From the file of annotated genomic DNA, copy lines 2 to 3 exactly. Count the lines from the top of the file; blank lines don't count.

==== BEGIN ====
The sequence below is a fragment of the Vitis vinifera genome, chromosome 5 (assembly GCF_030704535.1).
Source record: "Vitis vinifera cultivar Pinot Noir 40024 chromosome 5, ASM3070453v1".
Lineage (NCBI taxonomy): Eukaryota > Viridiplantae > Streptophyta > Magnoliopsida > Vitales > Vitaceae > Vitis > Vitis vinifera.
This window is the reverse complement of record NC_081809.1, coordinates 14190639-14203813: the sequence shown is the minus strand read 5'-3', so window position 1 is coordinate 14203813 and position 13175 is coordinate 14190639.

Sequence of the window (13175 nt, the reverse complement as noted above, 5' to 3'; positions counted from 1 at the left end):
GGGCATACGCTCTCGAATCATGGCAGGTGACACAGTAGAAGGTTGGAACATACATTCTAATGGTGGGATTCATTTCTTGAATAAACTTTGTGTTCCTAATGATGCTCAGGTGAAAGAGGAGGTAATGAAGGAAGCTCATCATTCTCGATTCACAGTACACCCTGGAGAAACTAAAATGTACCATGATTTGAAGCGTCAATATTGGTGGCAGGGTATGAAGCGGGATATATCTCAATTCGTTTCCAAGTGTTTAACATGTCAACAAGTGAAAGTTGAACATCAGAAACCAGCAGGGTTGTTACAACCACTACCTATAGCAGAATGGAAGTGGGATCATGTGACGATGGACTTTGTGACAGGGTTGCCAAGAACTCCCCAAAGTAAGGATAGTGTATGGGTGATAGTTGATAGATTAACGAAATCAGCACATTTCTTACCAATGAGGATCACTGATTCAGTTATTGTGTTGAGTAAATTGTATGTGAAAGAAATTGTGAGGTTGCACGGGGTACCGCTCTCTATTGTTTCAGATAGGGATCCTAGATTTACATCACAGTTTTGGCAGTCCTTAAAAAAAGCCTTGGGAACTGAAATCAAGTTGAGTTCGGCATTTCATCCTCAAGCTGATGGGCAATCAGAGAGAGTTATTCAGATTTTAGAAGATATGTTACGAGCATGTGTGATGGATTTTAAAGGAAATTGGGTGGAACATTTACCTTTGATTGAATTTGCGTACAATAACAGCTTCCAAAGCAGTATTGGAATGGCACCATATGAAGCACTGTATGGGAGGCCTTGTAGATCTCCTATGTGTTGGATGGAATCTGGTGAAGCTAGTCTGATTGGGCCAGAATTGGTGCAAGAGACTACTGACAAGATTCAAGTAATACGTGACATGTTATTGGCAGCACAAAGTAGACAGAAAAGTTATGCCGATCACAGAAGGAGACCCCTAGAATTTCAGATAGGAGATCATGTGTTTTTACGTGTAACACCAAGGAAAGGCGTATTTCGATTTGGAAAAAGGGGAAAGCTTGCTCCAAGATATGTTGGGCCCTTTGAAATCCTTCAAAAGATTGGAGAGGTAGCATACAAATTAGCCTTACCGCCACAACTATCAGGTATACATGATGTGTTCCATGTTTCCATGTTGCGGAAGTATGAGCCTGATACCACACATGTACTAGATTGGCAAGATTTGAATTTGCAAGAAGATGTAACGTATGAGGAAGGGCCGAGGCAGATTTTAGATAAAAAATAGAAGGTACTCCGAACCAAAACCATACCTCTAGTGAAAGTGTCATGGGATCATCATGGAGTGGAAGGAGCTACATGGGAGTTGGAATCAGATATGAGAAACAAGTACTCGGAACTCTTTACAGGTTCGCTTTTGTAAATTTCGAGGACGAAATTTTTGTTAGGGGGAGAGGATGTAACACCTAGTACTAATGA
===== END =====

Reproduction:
Source record: "Vitis vinifera cultivar Pinot Noir 40024 chromosome 5, ASM3070453v1".
Lineage (NCBI taxonomy): Eukaryota > Viridiplantae > Streptophyta > Magnoliopsida > Vitales > Vitaceae > Vitis > Vitis vinifera.